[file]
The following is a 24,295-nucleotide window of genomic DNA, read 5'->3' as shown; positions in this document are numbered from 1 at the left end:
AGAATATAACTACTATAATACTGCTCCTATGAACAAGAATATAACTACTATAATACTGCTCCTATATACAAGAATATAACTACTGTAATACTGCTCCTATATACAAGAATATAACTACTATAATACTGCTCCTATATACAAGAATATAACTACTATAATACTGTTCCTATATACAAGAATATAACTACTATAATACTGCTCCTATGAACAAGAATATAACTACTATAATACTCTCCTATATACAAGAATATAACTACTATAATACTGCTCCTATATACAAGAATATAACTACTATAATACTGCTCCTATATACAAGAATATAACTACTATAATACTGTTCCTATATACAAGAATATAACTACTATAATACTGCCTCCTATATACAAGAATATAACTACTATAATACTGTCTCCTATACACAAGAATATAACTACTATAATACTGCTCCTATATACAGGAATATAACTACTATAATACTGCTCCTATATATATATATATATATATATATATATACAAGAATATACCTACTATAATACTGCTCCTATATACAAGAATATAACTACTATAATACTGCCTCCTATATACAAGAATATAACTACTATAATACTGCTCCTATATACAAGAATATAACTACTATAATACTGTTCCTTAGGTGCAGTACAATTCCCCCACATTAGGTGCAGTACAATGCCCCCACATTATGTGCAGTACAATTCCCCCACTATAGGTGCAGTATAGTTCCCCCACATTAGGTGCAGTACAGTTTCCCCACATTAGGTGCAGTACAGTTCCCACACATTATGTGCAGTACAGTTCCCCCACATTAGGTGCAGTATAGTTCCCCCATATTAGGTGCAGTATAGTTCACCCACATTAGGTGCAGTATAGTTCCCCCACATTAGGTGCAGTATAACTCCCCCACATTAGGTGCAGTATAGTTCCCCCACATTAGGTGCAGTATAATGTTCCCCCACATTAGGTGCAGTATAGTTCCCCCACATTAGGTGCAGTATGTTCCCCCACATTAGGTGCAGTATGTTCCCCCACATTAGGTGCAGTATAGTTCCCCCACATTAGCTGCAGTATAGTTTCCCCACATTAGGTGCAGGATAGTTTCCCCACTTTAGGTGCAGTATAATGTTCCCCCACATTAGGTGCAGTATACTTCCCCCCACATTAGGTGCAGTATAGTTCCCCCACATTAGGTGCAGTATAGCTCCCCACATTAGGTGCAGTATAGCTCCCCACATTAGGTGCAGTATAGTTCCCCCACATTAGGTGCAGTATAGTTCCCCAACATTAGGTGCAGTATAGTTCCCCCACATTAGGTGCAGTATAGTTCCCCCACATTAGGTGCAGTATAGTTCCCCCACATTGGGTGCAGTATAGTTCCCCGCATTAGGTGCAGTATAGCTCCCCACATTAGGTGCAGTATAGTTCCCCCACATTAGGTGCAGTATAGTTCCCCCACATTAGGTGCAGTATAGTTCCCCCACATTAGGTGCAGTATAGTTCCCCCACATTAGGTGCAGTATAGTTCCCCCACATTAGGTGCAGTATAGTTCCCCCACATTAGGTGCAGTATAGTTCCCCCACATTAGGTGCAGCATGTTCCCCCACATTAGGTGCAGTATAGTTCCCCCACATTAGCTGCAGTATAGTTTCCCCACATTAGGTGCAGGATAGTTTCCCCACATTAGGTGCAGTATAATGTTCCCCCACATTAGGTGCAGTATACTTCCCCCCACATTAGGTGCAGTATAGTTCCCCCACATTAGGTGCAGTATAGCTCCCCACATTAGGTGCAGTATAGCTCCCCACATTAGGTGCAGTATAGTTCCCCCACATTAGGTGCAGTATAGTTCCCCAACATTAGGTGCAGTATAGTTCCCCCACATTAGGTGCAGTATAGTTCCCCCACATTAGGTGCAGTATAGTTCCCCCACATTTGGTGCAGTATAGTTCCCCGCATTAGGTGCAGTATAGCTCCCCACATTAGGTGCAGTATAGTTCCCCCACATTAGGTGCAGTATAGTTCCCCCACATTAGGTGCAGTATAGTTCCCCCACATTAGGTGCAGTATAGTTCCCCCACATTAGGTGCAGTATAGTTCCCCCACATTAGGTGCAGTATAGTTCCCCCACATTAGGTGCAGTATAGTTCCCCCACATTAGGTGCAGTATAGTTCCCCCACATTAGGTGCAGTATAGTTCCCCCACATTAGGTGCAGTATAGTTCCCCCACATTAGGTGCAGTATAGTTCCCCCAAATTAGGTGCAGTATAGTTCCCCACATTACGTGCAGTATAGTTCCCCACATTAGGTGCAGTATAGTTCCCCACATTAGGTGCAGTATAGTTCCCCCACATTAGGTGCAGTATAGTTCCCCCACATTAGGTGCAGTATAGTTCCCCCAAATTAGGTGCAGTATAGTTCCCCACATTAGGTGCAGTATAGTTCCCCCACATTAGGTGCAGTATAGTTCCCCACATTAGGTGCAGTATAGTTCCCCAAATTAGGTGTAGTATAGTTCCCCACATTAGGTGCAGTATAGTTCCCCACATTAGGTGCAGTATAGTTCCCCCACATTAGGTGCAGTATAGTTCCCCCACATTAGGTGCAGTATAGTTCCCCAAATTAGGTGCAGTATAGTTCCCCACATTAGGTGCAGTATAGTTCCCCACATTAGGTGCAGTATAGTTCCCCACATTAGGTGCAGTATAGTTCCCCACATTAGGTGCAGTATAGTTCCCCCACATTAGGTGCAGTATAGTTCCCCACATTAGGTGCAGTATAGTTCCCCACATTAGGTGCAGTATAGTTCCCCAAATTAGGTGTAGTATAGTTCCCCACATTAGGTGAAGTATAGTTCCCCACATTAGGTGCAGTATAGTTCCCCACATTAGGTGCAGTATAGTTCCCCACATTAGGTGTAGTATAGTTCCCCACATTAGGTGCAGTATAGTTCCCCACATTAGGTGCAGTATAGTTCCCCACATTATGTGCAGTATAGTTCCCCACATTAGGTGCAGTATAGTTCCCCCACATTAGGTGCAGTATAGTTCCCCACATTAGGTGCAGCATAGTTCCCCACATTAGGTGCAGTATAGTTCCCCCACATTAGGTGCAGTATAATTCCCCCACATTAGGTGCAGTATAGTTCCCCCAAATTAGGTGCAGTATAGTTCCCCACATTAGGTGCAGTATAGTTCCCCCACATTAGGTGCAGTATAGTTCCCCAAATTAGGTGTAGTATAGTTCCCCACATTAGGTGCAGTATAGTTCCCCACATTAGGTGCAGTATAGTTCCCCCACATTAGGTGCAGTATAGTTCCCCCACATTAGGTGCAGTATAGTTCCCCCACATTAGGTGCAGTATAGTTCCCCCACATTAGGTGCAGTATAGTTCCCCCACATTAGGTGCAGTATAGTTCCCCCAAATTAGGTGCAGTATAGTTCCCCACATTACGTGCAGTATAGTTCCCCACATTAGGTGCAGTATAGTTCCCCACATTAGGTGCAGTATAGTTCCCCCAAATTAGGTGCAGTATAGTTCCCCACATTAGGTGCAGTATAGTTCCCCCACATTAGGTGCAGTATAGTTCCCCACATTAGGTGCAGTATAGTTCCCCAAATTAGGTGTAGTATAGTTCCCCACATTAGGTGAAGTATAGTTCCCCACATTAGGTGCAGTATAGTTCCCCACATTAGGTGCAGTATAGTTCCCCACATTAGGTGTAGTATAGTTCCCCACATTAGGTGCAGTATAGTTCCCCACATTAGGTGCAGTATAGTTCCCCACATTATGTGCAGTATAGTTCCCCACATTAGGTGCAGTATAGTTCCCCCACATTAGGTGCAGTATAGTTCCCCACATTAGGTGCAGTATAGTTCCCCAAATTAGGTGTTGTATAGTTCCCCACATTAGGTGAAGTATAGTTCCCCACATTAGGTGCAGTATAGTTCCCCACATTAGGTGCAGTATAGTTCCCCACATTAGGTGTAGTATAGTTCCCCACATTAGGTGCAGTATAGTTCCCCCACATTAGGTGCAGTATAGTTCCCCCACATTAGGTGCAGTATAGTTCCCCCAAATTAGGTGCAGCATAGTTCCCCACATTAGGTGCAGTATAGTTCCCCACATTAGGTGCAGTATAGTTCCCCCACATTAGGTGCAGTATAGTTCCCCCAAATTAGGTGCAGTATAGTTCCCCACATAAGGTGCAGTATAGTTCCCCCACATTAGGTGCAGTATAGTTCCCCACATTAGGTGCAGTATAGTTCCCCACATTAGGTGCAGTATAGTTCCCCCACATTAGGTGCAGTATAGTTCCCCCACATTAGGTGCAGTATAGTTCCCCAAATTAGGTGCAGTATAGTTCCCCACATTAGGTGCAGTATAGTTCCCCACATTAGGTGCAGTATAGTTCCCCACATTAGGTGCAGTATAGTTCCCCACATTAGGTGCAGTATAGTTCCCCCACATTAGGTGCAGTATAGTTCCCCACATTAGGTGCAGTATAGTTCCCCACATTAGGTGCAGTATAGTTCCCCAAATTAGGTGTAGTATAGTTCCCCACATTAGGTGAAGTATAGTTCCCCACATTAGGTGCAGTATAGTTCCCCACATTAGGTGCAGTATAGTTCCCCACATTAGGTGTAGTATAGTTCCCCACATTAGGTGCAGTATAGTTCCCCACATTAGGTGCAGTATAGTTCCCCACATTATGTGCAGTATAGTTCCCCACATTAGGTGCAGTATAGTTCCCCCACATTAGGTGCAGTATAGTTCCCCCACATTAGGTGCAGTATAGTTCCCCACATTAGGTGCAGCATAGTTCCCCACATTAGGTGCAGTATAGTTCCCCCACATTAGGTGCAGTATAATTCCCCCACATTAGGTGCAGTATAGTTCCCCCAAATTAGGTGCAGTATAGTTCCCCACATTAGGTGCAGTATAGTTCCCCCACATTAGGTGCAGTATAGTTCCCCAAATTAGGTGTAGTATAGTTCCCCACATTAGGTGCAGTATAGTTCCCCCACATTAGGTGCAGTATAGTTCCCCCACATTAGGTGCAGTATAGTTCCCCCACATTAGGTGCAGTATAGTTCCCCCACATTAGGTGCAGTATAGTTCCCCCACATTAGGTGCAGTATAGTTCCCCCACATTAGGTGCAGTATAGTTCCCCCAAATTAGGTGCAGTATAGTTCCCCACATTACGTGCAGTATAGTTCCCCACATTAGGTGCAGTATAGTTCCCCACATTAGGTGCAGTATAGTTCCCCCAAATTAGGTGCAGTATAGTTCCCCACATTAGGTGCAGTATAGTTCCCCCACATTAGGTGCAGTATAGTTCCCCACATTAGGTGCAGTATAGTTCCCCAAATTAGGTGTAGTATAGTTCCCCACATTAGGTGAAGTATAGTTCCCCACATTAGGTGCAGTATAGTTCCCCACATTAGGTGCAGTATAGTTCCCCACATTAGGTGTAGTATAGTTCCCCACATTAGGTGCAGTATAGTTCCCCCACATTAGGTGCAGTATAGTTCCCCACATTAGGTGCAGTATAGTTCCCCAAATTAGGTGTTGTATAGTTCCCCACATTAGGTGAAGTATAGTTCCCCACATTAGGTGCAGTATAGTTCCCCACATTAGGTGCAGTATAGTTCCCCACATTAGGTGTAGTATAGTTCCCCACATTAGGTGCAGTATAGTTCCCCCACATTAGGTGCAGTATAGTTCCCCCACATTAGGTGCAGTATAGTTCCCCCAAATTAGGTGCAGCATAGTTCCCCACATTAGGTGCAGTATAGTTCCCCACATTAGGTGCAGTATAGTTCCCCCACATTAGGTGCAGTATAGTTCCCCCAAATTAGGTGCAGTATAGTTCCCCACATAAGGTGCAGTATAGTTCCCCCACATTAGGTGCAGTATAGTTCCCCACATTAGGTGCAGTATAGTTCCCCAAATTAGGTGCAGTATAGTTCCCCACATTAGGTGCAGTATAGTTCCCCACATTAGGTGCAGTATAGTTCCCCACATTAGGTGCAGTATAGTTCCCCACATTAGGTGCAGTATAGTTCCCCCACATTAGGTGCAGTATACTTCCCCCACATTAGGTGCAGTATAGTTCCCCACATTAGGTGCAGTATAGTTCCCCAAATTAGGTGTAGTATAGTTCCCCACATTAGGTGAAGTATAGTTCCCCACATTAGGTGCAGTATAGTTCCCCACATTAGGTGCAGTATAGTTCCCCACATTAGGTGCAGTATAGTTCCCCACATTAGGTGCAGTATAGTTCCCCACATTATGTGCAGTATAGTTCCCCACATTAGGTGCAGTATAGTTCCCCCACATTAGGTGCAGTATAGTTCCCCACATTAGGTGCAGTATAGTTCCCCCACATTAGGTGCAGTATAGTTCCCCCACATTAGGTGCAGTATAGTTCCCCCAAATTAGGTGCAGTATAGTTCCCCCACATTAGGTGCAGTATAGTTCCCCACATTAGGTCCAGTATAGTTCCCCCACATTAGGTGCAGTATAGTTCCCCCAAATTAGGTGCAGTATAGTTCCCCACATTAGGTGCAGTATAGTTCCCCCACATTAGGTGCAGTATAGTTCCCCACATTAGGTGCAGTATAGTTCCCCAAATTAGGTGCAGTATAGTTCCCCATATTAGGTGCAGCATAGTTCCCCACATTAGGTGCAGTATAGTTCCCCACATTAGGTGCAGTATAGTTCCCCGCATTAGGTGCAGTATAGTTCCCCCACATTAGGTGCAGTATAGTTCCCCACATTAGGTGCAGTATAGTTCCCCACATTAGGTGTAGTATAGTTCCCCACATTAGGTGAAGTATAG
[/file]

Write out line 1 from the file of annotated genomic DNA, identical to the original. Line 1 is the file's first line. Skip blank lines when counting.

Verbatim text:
The following is a 24,295-nucleotide window of genomic DNA, read 5'->3' as shown; positions in this document are numbered from 1 at the left end: